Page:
Intact ecosystems and biodiversity resilience are key to a sustainable future society and economy, but human activity has degraded our biodiversity and ecosystems. These losses are being exacerbated by changing climate and weather extremes, drought, altered fire seasons and an increased risk of natural disasters. Integrating biodiversity in business decisions has never been more critical. The Threatened Species Recovery Hub’s Dr Holly Vuong, Heather Christensen and Dr Rachel Morgain report on how our recent webinars have been exploring these issues with the Australian business community and other interested groups.
Getting down to business
To showcase ways to help business systems work for ecosystems, the Threatened Species Recovery Hub teamed up with the Business Council for Sustainable Development Australia for a series of four Business–Biodiversity webinars. Running from 14 July to 4 August 2020, they examined climate risk, biodiversity loss and ecosystem risk, and highlighted how disparate sectors like finance, consulting and agriculture can address environmental challenges. Between them, the four webinars sought to open avenues for better integrating biodiversity research and business decision-making.
The first, “Biodiversity and ecosystem risk to businesses”, saw hub director Brendan Wintle and MinterEllison’s Head of Climate Risk Governance Sarah Barker introduce the environmental and financial risks for business of biodiversity loss and ecosystem degradation, globally and in Australia.
The theme of business decisions was reprised in the final webinar, “Mitigating impact and assessing performance: Tools for business decisions”, which also touched on carbon offsetting.
Urban and agricultural landscapes
The second and third webinars looked at case studies in productive landscapes. “Nature based opportunities for resilient cities” highlighted the importance of nature for human health, and looked at how to make cities resilient to climate shocks, urban heat island effects and changed ways of working and living. Clarence Slockee of Jiwah and Chris Nunn of AMP Capital gave examples of their companies’ commitment to natural capital, Indigenous values and heritage. Professor Sarah Bekessy from the NESP Clean Air and Urban Landscapes Hub talked about biodiversity sensitive urban design and everyday nature in cities.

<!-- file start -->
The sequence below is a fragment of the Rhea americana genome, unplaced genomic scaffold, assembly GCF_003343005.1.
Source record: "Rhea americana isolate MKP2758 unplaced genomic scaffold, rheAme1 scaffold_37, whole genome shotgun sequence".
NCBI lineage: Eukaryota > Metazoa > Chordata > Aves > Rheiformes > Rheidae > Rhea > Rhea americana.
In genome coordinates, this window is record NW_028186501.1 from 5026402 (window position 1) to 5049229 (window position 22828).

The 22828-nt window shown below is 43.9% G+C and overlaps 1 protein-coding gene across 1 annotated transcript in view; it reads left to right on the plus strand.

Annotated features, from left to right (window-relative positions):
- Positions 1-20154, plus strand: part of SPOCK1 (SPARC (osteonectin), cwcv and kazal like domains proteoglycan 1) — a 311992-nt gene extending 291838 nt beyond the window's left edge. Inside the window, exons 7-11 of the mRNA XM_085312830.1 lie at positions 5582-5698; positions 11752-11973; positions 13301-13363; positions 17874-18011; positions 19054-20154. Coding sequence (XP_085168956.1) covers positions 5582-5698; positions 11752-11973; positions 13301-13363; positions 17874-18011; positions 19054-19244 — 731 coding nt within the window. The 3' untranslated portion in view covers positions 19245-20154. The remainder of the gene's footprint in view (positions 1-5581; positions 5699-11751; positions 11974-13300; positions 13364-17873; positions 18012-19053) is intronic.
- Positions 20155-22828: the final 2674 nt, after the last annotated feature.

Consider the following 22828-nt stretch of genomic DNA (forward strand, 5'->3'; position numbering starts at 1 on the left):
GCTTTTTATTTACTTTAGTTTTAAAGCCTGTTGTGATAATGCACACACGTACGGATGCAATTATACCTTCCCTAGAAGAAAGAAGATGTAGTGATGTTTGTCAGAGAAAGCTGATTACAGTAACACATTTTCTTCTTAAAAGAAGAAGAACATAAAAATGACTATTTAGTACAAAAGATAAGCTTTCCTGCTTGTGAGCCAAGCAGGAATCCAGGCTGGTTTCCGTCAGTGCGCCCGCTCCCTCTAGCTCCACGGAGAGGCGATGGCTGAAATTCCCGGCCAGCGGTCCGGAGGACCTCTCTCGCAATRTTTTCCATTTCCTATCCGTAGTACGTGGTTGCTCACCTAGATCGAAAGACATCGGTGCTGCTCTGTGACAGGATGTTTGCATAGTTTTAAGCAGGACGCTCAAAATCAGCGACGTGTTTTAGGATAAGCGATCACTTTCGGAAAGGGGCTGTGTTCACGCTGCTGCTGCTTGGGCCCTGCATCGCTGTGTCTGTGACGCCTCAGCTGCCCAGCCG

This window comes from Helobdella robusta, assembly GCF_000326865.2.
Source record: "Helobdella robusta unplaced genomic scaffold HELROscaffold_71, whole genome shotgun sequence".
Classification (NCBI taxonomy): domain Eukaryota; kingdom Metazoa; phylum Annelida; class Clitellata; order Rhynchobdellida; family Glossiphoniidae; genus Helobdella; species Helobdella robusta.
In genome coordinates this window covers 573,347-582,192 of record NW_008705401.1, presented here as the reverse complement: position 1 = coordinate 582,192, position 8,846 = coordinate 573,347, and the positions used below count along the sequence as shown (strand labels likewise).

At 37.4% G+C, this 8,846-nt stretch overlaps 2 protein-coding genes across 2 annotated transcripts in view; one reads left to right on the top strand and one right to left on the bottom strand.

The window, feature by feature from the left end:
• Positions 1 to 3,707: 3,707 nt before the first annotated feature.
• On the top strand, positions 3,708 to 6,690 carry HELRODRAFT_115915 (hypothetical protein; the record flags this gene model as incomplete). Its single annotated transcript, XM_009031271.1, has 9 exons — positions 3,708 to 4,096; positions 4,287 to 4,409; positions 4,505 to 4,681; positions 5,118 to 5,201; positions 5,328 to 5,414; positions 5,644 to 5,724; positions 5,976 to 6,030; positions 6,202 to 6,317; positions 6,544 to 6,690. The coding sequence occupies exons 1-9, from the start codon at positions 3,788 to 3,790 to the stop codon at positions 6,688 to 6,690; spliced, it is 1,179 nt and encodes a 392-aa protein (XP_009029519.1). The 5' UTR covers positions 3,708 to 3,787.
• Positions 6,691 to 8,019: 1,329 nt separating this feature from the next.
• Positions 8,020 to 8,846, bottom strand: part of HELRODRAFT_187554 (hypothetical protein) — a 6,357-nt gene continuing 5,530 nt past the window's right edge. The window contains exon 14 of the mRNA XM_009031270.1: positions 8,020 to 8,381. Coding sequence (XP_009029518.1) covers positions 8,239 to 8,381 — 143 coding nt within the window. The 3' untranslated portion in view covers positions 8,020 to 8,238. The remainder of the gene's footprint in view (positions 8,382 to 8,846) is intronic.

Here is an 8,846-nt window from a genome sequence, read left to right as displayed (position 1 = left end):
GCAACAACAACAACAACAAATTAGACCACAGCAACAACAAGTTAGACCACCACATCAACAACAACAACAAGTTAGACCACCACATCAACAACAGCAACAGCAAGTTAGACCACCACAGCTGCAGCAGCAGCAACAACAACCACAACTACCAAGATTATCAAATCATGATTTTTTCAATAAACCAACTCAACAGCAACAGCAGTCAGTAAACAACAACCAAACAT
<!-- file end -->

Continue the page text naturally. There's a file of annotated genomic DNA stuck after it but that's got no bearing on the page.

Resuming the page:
In “Valuing nature in agricultural landscapes: Tools from science and economics”, presented in partnership with ANU Sustainable Farms, speakers from the agriculture and banking sectors as well as researchers discussed the transformation of our farming landscapes. With agricultural landscapes likely to be under increasing pressures in coming decades to feed a growing population, tools to improve biodiversity on agricultural lands will be key to supporting resilient farmlands and ecosystems.
In total, over 1650 individuals from four continents and a wide range of sectors and backgrounds registered for the webinars. All of the webinars and their related resources are available at the events page of the NESP Threatened Species Recovery Hub website.
Holly Vuong - email@example.com
Heather Christensen - firstname.lastname@example.org
Rachel Morgain - email@example.com